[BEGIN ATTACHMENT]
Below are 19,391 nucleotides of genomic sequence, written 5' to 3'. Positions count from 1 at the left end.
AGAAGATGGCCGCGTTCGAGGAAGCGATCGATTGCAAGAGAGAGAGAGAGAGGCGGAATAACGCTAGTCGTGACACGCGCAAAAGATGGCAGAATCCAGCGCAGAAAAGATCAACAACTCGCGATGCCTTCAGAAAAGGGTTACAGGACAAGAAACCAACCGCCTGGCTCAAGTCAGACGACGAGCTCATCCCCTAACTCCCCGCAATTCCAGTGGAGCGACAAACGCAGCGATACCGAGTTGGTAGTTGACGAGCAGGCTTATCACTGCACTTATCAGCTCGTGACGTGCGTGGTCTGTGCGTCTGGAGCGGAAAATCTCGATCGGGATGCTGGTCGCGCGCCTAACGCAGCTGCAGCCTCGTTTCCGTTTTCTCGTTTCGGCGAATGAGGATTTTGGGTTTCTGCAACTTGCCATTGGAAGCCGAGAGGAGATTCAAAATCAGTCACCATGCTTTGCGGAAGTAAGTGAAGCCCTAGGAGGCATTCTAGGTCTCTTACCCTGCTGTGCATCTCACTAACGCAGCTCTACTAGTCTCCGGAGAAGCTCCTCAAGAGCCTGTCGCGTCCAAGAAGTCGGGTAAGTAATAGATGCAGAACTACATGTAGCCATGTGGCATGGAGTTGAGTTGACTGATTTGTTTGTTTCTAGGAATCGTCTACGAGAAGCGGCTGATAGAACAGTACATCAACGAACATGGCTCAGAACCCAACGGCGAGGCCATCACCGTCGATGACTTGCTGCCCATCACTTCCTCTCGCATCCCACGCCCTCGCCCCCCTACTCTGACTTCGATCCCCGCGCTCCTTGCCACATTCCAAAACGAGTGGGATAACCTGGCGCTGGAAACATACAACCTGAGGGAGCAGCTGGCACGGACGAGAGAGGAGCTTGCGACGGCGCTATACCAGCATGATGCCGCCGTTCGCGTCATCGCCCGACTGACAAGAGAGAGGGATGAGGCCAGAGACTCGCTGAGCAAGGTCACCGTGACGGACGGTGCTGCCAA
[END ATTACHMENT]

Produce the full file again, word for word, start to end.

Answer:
Below are 19,391 nucleotides of genomic sequence, written 5' to 3'. Positions count from 1 at the left end.
AGAAGATGGCCGCGTTCGAGGAAGCGATCGATTGCAAGAGAGAGAGAGAGAGGCGGAATAACGCTAGTCGTGACACGCGCAAAAGATGGCAGAATCCAGCGCAGAAAAGATCAACAACTCGCGATGCCTTCAGAAAAGGGTTACAGGACAAGAAACCAACCGCCTGGCTCAAGTCAGACGACGAGCTCATCCCCTAACTCCCCGCAATTCCAGTGGAGCGACAAACGCAGCGATACCGAGTTGGTAGTTGACGAGCAGGCTTATCACTGCACTTATCAGCTCGTGACGTGCGTGGTCTGTGCGTCTGGAGCGGAAAATCTCGATCGGGATGCTGGTCGCGCGCCTAACGCAGCTGCAGCCTCGTTTCCGTTTTCTCGTTTCGGCGAATGAGGATTTTGGGTTTCTGCAACTTGCCATTGGAAGCCGAGAGGAGATTCAAAATCAGTCACCATGCTTTGCGGAAGTAAGTGAAGCCCTAGGAGGCATTCTAGGTCTCTTACCCTGCTGTGCATCTCACTAACGCAGCTCTACTAGTCTCCGGAGAAGCTCCTCAAGAGCCTGTCGCGTCCAAGAAGTCGGGTAAGTAATAGATGCAGAACTACATGTAGCCATGTGGCATGGAGTTGAGTTGACTGATTTGTTTGTTTCTAGGAATCGTCTACGAGAAGCGGCTGATAGAACAGTACATCAACGAACATGGCTCAGAACCCAACGGCGAGGCCATCACCGTCGATGACTTGCTGCCCATCACTTCCTCTCGCATCCCACGCCCTCGCCCCCCTACTCTGACTTCGATCCCCGCGCTCCTTGCCACATTCCAAAACGAGTGGGATAACCTGGCGCTGGAAACATACAACCTGAGGGAGCAGCTGGCACGGACGAGAGAGGAGCTTGCGACGGCGCTATACCAGCATGATGCCGCCGTTCGCGTCATCGCCCGACTGACAAGAGAGAGGGATGAGGCCAGAGACTCGCTGAGCAAGGTCACCGTGACGGACGGTGCTGCCAA